- The Washington Times - Sunday, April 30, 2000

Bottled, tap or filtered, what type of water we drink doesn't make a difference.
"Water is water," says Dr. Aviad Haramati, professor of physiology at Geo-rgetown University School of Medicine. "Some water tastes funny; some water tastes better than others."
According to participants in the International Water Tasting competition in Coolfont, W.Va., earlier this year, D.C. water finished in the top 20 of best-tasting water samples. Water from the Washington Suburban Sanitary Commission, which supplies Maryland, and the Fairfax County Water Authority, did not make the finals.
However, if bottled water is your preference, read the label to know what you are getting.
According to U.S. Food and Drug Administration regulations, if the word "spring" is on the label, the water must have come from a spring. A spring is defined as a hole in the Earth in which the water flows naturally.
Often, however, the public is confused because about 25 percent of the bottled water in this country is municipal water that has been purified. This type of water, which has gone through significant processing such as reverse osmosis, deionization and activated carbon treatment, is labeled "drinking" or "purified" water.
Images on the labels may be misleading, too. Aquafina water, for instance, formerly used design work that conjured images of mountains and snow, leading consumers to think subliminally that the water was from a mountain spring. In reality, Aquafina is bottled at Pepsi plants with municipal water, according to the International Bottled Water Association.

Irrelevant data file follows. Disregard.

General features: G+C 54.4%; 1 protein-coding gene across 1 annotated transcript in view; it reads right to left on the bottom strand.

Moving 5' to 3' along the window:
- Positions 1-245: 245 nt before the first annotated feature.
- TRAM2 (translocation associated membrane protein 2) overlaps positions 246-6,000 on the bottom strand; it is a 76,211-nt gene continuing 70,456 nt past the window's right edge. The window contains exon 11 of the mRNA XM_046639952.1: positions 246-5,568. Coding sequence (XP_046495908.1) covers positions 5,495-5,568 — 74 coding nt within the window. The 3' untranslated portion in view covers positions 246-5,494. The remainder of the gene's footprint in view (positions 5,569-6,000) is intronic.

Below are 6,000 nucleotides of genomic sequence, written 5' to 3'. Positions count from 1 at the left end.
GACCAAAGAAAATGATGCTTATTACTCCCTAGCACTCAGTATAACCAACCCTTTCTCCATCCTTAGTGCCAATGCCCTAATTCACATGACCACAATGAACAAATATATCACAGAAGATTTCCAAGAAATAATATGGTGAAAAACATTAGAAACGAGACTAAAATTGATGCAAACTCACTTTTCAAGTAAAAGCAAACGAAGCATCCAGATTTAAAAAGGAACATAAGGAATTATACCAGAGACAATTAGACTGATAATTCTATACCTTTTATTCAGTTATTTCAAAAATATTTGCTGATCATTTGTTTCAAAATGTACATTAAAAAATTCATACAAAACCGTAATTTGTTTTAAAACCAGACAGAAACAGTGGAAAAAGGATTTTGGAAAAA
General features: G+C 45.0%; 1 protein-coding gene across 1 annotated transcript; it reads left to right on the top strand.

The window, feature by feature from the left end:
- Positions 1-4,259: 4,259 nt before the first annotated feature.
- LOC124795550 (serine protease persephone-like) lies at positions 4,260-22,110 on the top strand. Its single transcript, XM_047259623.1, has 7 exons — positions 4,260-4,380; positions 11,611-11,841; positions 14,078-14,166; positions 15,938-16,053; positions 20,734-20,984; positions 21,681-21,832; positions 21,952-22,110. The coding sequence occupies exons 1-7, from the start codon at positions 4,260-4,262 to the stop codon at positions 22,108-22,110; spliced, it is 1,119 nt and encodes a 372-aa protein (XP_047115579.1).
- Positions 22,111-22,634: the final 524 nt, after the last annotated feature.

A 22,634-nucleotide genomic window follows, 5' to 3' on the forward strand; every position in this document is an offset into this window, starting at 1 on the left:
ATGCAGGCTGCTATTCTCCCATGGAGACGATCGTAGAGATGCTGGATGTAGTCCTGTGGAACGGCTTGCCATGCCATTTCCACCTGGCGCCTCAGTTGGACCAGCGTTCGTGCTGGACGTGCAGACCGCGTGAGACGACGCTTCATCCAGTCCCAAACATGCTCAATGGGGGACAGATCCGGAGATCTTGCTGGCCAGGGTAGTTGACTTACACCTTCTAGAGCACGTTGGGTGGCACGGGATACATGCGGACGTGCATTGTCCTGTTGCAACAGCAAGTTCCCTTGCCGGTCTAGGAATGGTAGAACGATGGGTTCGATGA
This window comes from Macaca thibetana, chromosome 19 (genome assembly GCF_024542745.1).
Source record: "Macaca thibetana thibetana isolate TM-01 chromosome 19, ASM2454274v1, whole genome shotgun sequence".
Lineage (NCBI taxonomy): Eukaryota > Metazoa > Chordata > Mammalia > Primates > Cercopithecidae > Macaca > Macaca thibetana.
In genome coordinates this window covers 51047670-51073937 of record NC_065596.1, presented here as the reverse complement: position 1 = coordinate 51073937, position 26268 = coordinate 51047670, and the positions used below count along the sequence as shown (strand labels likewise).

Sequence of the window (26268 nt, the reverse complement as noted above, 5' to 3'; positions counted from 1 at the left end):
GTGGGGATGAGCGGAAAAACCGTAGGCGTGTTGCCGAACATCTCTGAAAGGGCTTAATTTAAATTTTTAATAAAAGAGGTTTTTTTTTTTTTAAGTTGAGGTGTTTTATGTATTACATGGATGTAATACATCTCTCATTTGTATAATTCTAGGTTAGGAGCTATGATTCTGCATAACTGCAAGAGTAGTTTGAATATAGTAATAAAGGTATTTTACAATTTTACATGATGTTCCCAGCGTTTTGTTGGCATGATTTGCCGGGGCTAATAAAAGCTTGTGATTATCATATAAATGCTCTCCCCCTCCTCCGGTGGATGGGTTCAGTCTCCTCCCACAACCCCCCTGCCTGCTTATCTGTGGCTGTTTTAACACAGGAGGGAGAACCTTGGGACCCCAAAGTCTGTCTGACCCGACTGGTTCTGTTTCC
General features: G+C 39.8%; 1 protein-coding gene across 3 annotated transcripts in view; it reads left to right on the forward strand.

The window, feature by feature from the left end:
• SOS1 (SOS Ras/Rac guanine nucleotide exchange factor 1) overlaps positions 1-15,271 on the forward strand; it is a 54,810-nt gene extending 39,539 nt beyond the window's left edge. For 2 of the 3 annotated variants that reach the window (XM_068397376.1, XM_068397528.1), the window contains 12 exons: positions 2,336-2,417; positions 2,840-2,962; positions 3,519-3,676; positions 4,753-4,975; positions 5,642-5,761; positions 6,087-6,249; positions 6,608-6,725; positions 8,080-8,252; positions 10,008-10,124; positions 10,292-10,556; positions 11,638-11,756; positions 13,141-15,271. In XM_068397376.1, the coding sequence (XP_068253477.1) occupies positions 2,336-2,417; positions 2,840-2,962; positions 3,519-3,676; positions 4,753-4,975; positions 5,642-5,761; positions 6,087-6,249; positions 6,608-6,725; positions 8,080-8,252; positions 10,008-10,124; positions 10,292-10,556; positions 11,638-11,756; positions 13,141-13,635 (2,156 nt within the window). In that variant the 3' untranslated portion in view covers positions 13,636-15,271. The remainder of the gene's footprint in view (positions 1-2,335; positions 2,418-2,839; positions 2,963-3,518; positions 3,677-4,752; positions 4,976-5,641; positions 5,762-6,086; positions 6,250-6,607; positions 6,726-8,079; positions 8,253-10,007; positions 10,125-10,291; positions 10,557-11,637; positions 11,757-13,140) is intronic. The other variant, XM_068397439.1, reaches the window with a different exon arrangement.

FDA guidelines allow the word "natural" to be used for bottled water that is derived from springs or wells where the natural chemical (mineral and trace elements) composition of the water has not been altered in a treatment process. To be labeled "mineral" water, the water must contain at least 250 parts per million of total dissolved solids or, in other words, have a consistent mineral source throughout the supply.
Still, not all bottled waters are exactly what their labels claim. A recent study at Case Western Reserve University in Cleveland and Ohio State University compared the purity and fluoride levels of 57 samples of bottled water with tap water from each of four treatment plants in Cleveland.
Only three bottled waters had fluoride levels within the Environmental Protective Agency's recommended ranges of 0.80 to 1.30 milligrams of fluoride per liter.
All of the tap samples, meanwhile, scored near the optimal level of 1.00 milligrams per liter.
In the tap water, bacterial counts varied from 0.2 to 2.7 bacterial colonies per milliliter. In the bottled water, which many people drink because they believe it to be safer than tap water, bacterial counts ranged from 0.01 to 4,900 colonies per milliliter. Six of the bottled samples had between 1,500 and 4,900 colonies per milliliter, the report says. Fifteen bottled samples had significantly higher bacteria levels than the tap water.
The study was published in the March issue of the Archives of Family Medicine.
Despite the high bacteria levels, all the water tested was deemed safe to drink under government standards, says James Lalumandier, a Case Western Reserve professor of dentistry and one of the study's authors.
Dr. Lalumandier also said in the study that the trend toward bottled water may cause an increase in tooth decay. The use of fluoride in municipal water has been very successful in preventing tooth decay.
Some bottled waters contain adequate fluoride, he says, but because the FDA does not require manufacturers to include fluoride content on the label, consumers drinking bottled water do not know whether they are getting enough fluoride, inadequate fluoride or excessive fluoride, which can lead to discolored teeth.

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